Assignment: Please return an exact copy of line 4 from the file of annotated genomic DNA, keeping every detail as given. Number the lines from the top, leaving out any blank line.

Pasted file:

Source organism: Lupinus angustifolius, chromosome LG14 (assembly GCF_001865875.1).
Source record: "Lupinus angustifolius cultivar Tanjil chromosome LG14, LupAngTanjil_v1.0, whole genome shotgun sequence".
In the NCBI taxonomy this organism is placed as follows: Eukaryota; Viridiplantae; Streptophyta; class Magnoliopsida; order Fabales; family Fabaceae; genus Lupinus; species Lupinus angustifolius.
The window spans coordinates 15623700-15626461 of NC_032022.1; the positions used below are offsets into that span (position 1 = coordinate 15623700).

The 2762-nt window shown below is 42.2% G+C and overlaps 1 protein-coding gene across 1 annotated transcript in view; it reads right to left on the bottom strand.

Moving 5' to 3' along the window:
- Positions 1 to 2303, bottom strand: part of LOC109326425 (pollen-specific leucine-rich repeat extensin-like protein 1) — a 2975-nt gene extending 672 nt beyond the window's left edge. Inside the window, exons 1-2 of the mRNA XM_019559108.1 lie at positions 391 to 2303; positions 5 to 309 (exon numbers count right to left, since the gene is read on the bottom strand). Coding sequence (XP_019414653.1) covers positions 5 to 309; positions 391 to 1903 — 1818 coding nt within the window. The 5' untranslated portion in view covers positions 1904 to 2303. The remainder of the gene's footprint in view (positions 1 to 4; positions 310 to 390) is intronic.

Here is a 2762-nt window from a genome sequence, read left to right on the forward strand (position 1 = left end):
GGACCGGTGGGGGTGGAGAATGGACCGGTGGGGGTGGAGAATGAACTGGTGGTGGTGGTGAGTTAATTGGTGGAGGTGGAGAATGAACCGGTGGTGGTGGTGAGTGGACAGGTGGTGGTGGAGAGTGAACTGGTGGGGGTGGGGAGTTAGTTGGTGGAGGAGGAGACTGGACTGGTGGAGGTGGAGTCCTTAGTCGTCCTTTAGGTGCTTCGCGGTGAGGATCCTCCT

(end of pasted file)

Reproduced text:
The window spans coordinates 15623700-15626461 of NC_032022.1; the positions used below are offsets into that span (position 1 = coordinate 15623700).